Governor John Bel Edwards is working with leaders across the state to tackle the estimated $750 million budget shortfall.
The state legislature will be called into a three-week special session in February to address the crisis in Louisiana’s budgets for Fiscal Years (FY) 2016 and 2017. Higher education systems across the state have been asked to come up with plans to make $38 million in mid-year cuts as a contingency in case Gov. Edwards and the legislature can’t agree on ways to fill the $750 million state budget hole.
The impact of these potential cuts to the Louisiana Technical & Community College System is unclear. At this time, leadership at Bossier Parish Community College (BPCC) is working to determine the possible impact reductions might have on college operations.
Throughout the last eight years, BPCC has weathered significant financial challenges while remaining committed to serving students and meeting the workforce demands of business and industry in Northwest Louisiana. A statement from BPCC says they have not only grown their enrollment numbers, but have enhanced the quality of services offered, attributing that to a dedicated, hard working faculty and staff.
“We will continue working with our legislative delegation and our partners in business and industry to find solutions to both our current and our long-term budget issues,” says BPCC Chancellor Rick Bateman, Jr. “Despite the challenges before us, I am confident that we will continue to identify innovative solutions that provide Northwest Louisiana with high quality educational services that strengthen our regional economy and our communities.”
Edwards has already released a plan that will avoid the $131 million in cuts to higher education if legislators pass revenue measures that includes tapping the rainy day fund to the tune of $128 million and using BP oil spill settlement damages to bridge the shortfall. The plan university officials are being asked to submit is a backup plan in the event the Legislature does not approve new revenues to close the shortfall.
For the short-term, the Governor provided a list of revenue options identified to cover the $750 million budget hole left in the last six months of this year. A majority of proposals for the current fiscal year are made up of non-revenue raising measures. This follows on the heels of a previously-identified $487 million budget gap patched in December 2015. The options for the current fiscal year include using the state’s Rainy Day Fund; redirecting non-coastal dollars from the first year of BP oil spill payments to the state; and cutting at least 10 percent from $1.6 billion in discretionary state funds that are dedicated to certain uses in statute, but not constitutionally protected.
“Raising taxes is not my first, second, or even third option when seeking to fill the state’s budget shortfall,” Governor Edwards continued. “We will begin with painful, across-the-board cuts to a wide range of discretionary state funds. Unfortunately, those cuts will not be enough to bridge the enormous shortfall we face today and in the next fiscal year. We must enter a season of shared sacrifice – enormous sacrifice – to fix the systemic budget problems in Louisiana. If we do this hard work together, Louisiana will emerge stronger over the long-term.”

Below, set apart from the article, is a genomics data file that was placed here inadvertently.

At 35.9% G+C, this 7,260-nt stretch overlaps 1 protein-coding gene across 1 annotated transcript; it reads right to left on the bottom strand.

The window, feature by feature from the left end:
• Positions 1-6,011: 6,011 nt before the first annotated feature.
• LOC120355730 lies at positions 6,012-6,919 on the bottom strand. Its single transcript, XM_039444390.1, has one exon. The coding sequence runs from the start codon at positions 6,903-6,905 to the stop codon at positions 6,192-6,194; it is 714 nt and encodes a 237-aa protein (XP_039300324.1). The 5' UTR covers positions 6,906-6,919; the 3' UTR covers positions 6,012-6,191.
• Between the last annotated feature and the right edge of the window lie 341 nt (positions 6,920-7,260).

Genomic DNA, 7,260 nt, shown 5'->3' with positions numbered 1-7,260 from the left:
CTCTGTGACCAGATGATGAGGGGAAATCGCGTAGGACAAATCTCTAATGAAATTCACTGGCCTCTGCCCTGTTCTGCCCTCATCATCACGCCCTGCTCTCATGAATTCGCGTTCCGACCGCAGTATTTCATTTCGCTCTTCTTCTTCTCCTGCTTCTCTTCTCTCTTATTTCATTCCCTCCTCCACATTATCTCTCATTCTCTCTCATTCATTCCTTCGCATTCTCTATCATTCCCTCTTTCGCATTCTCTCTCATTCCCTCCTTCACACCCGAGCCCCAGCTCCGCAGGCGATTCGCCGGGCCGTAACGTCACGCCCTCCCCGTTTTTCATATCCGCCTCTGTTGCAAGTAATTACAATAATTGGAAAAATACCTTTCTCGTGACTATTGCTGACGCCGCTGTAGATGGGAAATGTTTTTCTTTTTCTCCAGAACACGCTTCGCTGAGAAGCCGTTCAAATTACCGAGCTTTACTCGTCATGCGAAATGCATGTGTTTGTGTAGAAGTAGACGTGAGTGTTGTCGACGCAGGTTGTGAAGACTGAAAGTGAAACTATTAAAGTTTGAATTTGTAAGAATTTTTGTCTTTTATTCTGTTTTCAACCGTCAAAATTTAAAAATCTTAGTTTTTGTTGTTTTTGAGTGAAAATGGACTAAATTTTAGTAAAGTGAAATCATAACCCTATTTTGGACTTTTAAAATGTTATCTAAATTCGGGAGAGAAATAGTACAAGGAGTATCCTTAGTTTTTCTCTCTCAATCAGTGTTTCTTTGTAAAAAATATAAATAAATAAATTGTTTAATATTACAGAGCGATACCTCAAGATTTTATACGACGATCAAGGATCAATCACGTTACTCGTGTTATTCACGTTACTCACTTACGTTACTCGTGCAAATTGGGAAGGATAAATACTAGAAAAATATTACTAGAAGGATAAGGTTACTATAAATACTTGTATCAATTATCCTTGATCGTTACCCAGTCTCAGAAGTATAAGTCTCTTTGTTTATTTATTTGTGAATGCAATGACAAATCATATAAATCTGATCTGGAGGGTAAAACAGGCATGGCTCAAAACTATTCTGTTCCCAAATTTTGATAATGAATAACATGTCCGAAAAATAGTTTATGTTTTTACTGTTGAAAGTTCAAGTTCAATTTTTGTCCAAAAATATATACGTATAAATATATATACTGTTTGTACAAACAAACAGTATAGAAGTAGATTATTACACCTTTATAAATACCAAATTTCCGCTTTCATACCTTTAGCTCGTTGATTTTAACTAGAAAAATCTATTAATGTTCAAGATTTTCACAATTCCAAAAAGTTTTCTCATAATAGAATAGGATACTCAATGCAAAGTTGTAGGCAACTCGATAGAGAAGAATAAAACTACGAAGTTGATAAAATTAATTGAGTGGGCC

In addition to spending cuts and the use of other non-revenue raising measures, which make up a majority of the short-term plans, Gov. Edwards’ plan includes a bridge to future long-term structural budget improvements. This bridge would add one additional cent of state sales tax to the existing four-cent state sales tax, excluding the purchase of groceries, prescription drugs and residential utilities. The proposed measure would raise $216 million before June 30, 2016.
Addressing the $1.9 billion dollar budget shortfall predicted for next budget year, Gov. Edwards is offering a menu of options to legislators, including many that would provide long-term structural fixes for the way Louisiana funds state government. While the drop in oil prices contributes to the overall budget problem, a majority of the shortfall comes from previous excessive use of one-time money and lower-than-expected revenues. These long-term options include a linked package of changes to the income tax brackets in Louisiana; cuts in the percentage of federal excess itemized deductions Louisiana taxpayers can deduct on their state tax returns; and a proposed constitutional amendment to eliminate the deduction for federal income taxes paid in exchange for lowering individual and corporate tax rates.
In addition, Gov. Edwards has directed each member of his cabinet to submit proposals for budget reductions based on a minimum 10 percent reduction, as well as a budget that would reflect the current financial conditions without additional revenue.
Other long-term proposals, some of which would provide additional assistance in solving this year’s budget shortfall, include: raising the tobacco tax to $1.08 per pack of cigarettes, raising other excise taxes, reducing tax credits, and other proposed changes to the way corporations and businesses are taxed.
“It is now more important than ever for our state’s leaders, citizens, and stakeholders to come together to solve this problem. The last eight years of bad budgeting and annual cuts to vital services have left us in a fragile position. There is no sugar coating that fact,” Gov. Edwards said. “We must fix this or continue catastrophic cuts that would result in our hospitals closing, universities and community colleges filing for bankruptcy, the erosion of the TOPS scholarship program and severe reductions to our public K-12 schools. We can do better for our working families, students and businesses than we have in the past. My administration welcomes all constructive engagement in this process. Together we will meet this challenge, stabilize our budget, and build a solid foundation for our state’s future.”